• Mon. Dec 4th, 2023

The curious case of Covid deniers

ByMolly Reynolds

Feb 9, 2021

As the UK became the first country in western Europe to record 3 million overall coronavirus cases, a number that is now approaching 4 million, most of us can hardly imagine a world without this virus.

But for some, denying the existence of Covid-19 has become part of their daily lives. From posting videos of empty hospitals online, harassing medical staff and protesting Covid-19 measures, the numbers of Covid sceptics appearing online seem to be growing every day. But who are these Covid deniers and what are the bases for their claims? 

An increasing number of videos of ‘empty’ hospitals have been circulating online, filmed by people trying to disprove the widely reported fact that the NHS is extremely overwhelmed by the pandemic. These videos show quiet waiting rooms, empty A&E departments and silent corridors, and are often accompanied by the hashtag “filmyourhospital”. This trend started in the US in March of 2020 during the initial lockdown, and the latest burst of this happening in the UK shows that this scepticism isn’t going away, even as death tolls get higher. 

Many healthcare professionals have released statements that debunk the claims made by these videos. In response to a set of videos filmed at Croydon University Hospital’s ‘empty’ A&E waiting room, a spokesperson for the trust responded by saying that these videos are not representative of the reality of the situation in hospitals today.

In fact, across the country, including here in Edinburgh, NHS trusts are reporting an increased strain on their services – quite the opposite to what is seen in the videos.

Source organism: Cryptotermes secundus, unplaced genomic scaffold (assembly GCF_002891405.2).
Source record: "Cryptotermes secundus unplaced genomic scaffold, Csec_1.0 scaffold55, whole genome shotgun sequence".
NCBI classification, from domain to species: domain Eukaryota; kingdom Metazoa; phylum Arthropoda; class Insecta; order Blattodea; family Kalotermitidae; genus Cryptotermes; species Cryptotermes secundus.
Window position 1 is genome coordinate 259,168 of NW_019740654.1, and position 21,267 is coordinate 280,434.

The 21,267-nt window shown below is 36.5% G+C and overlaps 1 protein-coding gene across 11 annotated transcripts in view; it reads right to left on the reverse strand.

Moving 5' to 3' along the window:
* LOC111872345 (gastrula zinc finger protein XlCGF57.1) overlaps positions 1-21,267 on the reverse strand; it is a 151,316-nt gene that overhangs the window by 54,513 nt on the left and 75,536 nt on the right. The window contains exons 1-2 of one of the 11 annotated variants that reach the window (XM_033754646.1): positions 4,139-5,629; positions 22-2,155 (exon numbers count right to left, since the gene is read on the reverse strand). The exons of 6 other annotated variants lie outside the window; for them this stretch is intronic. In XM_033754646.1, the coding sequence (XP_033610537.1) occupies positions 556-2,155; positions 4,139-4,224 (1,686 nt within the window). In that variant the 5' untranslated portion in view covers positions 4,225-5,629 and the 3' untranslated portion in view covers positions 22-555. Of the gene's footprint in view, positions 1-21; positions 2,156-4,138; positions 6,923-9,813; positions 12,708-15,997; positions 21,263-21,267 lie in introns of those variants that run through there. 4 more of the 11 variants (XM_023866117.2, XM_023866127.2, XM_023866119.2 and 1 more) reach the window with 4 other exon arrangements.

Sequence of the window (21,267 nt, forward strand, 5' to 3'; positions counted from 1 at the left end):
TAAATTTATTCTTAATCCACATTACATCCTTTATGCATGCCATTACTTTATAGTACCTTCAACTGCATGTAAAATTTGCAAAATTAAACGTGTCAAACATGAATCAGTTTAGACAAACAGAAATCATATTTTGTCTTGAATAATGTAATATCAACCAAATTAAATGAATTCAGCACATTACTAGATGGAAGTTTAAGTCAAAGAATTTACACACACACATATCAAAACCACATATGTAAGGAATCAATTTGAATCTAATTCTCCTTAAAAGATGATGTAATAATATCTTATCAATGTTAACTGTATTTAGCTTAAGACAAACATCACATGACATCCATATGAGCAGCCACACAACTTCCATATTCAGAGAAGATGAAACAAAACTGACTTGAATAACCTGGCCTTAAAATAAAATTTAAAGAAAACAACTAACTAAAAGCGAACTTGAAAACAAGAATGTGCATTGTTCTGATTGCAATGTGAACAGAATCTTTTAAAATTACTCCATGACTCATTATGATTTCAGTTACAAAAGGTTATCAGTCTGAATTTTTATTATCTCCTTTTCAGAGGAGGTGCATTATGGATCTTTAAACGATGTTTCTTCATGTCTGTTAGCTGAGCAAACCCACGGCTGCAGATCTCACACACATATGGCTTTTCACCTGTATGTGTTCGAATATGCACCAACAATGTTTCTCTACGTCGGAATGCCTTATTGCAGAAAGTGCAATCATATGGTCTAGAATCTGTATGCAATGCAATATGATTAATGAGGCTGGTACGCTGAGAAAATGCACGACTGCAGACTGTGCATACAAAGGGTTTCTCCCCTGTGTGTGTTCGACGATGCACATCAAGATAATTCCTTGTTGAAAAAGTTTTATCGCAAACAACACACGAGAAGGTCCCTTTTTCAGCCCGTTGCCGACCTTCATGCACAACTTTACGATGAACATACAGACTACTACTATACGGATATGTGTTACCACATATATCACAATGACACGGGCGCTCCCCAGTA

In fact, what is seen in the videos is evidence of the reorganisation of many NHS hospitals in order to separate Covid patients from the rest of the hospital. Although the corridors of some hospitals may seem quiet, the wards are at almost full capacity. Additionally, one of the main problems facing hospitals is in fact staff shortages.

Professor Mike Griffin, President of the Royal College of Surgeons in Edinburgh, said the increasing numbers of staff off work was a “major problem”.

In the past few weeks, Edinburgh has seen a variety of protests organised by the action group Scotland Against Lockdown. Although the numbers of people attending these protests are not enormous, the anti-mask and anti-lockdown sentiments shown here are shared by many online. One Facebook group dedicated to sharing videos of ‘empty’ UK hospitals, although it has now been taken down, had more than 13,000 members. 

The reason for a boom in this sort of conversation online in recent weeks, specifically in the UK, can be put down to a few different factors. The combination of new lockdown requirements and increasing government restrictions has led to increased frustration from many people online. 

But Covid denial runs deeper than that; there is a psychological reason why some people turn to conspiracy theories in times of crisis and high stress. Vaile Wright, the director of clinical research and quality at the American Psychological Association, explains that rebellion in situations such as this one demonstrates a unique human inability to cope with uncertainty. This can be applied to actions such as protesting your right not to wear a mask or trying to remove your loved one from a hospital despite the fact they have Covid. Of course, these actions are not excusable, but this research can prove that when people’s anxieties are fuelled by social media to such an extent, they will go to any lengths to prevent the feeling of being out of control. 

Although it may seem ridiculous to us when Anti-vaxxers and Covid deniers post videos such as these, these actions are far from harmless. With each new video of an ‘empty’ hospital being uploaded onto social media, more and more people are being encouraged to dissuade others from taking the vaccine and not take their own health or that of others seriously.

Hopefully, the warnings by the NHS England chief executive, Sir Simon Stevens, to such Covid deniers that their claims are an “insult” to the hard-working staff at hospitals across the UK will hit home about the reality of the damage their actions can cause. 

Image: Anton Kalashnyk via iconscout